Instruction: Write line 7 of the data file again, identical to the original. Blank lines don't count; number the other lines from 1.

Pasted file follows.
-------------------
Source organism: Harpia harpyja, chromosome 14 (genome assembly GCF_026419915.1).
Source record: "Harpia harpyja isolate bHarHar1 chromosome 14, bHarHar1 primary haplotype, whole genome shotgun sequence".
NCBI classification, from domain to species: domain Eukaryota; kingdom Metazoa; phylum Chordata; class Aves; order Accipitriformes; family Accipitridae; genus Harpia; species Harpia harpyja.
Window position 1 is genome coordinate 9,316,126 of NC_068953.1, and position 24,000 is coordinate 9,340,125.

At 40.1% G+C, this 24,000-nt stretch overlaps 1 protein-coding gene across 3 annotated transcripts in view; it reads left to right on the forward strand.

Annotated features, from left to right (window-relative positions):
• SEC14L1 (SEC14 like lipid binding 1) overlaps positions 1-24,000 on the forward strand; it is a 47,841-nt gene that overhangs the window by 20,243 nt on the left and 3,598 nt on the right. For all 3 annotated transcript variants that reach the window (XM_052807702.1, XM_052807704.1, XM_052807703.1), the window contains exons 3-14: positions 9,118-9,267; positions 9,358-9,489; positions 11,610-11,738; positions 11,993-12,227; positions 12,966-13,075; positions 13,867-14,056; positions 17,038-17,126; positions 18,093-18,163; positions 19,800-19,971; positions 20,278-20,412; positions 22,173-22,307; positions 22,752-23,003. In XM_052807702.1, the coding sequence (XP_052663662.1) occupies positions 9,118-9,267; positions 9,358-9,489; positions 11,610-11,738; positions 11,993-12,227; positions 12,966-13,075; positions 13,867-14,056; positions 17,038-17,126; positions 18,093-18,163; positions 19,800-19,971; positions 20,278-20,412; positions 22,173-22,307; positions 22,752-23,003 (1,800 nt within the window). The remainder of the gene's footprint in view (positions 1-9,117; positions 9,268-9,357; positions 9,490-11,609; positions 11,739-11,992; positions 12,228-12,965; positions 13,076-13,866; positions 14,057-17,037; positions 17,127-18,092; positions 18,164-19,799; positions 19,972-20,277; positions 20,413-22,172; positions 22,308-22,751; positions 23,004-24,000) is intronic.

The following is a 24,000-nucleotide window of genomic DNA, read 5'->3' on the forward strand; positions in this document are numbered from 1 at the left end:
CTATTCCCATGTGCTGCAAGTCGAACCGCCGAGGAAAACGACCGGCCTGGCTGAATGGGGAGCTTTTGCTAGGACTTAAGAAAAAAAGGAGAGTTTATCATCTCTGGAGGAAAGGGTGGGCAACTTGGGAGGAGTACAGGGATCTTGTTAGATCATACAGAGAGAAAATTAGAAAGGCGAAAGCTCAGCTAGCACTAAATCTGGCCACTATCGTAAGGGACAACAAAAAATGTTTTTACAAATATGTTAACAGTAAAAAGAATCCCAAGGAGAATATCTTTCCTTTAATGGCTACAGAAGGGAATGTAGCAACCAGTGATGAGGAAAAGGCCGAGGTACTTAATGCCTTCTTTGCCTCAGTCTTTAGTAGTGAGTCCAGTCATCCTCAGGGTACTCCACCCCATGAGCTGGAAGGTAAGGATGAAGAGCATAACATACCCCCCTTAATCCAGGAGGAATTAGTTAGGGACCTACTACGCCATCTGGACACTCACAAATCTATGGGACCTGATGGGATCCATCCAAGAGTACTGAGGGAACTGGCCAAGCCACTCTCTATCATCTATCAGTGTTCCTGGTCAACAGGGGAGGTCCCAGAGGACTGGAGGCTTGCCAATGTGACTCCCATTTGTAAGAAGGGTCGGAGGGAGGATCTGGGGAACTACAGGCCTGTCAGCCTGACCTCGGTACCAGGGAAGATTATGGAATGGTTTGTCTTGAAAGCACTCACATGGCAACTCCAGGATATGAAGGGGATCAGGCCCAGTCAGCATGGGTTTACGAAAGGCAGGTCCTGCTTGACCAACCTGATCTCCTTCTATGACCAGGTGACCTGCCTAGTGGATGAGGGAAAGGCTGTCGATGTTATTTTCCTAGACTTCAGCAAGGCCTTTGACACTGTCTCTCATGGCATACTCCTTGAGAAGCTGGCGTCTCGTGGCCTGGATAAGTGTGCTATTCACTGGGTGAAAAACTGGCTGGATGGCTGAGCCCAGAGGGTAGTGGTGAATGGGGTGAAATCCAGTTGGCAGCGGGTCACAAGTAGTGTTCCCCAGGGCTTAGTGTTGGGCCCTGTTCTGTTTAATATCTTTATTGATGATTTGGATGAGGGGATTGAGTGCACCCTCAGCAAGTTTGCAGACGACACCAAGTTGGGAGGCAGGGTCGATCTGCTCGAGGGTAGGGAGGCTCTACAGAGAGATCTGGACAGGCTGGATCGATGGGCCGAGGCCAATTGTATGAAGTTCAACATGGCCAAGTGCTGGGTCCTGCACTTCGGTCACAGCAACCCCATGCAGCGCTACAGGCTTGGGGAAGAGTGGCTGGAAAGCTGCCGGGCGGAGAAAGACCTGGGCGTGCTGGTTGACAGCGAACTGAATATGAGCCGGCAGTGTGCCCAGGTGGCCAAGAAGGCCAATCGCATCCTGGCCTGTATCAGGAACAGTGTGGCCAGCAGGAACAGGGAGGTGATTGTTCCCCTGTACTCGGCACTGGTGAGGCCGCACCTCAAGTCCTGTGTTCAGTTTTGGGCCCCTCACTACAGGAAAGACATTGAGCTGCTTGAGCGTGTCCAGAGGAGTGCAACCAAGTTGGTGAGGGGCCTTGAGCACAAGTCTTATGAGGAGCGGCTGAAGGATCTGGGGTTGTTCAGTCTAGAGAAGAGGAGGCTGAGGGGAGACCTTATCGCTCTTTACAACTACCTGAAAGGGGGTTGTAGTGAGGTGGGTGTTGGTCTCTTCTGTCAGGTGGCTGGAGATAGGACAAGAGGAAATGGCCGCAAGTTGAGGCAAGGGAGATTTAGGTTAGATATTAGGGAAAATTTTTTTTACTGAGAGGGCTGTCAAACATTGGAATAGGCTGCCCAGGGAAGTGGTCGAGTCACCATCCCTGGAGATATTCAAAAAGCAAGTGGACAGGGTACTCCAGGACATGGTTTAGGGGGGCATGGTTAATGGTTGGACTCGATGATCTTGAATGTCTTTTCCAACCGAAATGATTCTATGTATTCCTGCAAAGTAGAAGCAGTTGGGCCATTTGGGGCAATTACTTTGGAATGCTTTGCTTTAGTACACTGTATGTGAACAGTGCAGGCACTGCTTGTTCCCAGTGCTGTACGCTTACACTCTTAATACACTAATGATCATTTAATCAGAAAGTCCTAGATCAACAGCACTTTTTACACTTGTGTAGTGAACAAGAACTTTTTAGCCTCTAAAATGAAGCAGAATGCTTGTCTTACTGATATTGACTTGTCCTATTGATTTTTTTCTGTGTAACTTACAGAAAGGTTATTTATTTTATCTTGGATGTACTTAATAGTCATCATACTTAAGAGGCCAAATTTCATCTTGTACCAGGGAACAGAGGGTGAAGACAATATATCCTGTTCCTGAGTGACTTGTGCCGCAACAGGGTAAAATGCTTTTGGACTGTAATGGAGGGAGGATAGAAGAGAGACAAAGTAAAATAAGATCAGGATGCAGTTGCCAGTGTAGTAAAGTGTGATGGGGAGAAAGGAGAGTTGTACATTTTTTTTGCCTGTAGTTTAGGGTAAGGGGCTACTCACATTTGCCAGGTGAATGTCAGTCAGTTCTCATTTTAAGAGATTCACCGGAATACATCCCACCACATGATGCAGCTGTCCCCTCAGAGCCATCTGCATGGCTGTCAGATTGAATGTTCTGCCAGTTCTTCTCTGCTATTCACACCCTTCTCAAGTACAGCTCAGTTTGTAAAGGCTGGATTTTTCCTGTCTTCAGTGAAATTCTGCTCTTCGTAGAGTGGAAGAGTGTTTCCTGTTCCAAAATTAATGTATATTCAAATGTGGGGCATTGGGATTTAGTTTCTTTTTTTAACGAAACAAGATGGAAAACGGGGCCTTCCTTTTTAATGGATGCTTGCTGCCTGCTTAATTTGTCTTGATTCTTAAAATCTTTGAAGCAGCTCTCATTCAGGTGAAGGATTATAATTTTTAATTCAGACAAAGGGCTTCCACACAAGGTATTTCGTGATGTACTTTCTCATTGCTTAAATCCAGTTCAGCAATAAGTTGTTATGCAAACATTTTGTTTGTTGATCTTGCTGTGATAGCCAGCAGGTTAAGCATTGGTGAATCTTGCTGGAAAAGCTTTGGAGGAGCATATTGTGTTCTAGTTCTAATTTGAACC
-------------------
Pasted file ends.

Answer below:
• SEC14L1 (SEC14 like lipid binding 1) overlaps positions 1-24,000 on the forward strand; it is a 47,841-nt gene that overhangs the window by 20,243 nt on the left and 3,598 nt on the right. For all 3 annotated transcript variants that reach the window (XM_052807702.1, XM_052807704.1, XM_052807703.1), the window contains exons 3-14: positions 9,118-9,267; positions 9,358-9,489; positions 11,610-11,738; positions 11,993-12,227; positions 12,966-13,075; positions 13,867-14,056; positions 17,038-17,126; positions 18,093-18,163; positions 19,800-19,971; positions 20,278-20,412; positions 22,173-22,307; positions 22,752-23,003. In XM_052807702.1, the coding sequence (XP_052663662.1) occupies positions 9,118-9,267; positions 9,358-9,489; positions 11,610-11,738; positions 11,993-12,227; positions 12,966-13,075; positions 13,867-14,056; positions 17,038-17,126; positions 18,093-18,163; positions 19,800-19,971; positions 20,278-20,412; positions 22,173-22,307; positions 22,752-23,003 (1,800 nt within the window). The remainder of the gene's footprint in view (positions 1-9,117; positions 9,268-9,357; positions 9,490-11,609; positions 11,739-11,992; positions 12,228-12,965; positions 13,076-13,866; positions 14,057-17,037; positions 17,127-18,092; positions 18,164-19,799; positions 19,972-20,277; positions 20,413-22,172; positions 22,308-22,751; positions 23,004-24,000) is intronic.